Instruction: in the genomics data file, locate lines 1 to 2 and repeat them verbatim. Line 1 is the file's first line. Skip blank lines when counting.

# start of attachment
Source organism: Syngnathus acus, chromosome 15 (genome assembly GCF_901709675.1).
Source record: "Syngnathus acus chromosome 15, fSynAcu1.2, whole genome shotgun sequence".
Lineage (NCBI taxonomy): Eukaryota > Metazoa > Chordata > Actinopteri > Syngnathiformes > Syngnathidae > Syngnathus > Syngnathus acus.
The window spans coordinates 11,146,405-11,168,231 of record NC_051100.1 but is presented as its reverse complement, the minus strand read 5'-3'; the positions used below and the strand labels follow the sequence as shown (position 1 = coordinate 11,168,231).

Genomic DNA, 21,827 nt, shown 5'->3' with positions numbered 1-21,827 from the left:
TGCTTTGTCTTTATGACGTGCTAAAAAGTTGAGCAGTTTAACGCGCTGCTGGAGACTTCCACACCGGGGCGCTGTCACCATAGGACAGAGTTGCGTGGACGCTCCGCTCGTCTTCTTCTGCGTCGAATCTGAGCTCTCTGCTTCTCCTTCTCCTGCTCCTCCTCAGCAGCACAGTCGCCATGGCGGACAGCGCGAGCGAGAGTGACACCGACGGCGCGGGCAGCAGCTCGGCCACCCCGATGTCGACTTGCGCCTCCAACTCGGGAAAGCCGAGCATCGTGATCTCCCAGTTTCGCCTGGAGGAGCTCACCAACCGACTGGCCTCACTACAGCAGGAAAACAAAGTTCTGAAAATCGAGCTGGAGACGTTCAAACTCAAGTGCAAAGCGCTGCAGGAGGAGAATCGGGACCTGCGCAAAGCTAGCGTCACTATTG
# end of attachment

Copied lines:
Source organism: Syngnathus acus, chromosome 15 (genome assembly GCF_901709675.1).
Source record: "Syngnathus acus chromosome 15, fSynAcu1.2, whole genome shotgun sequence".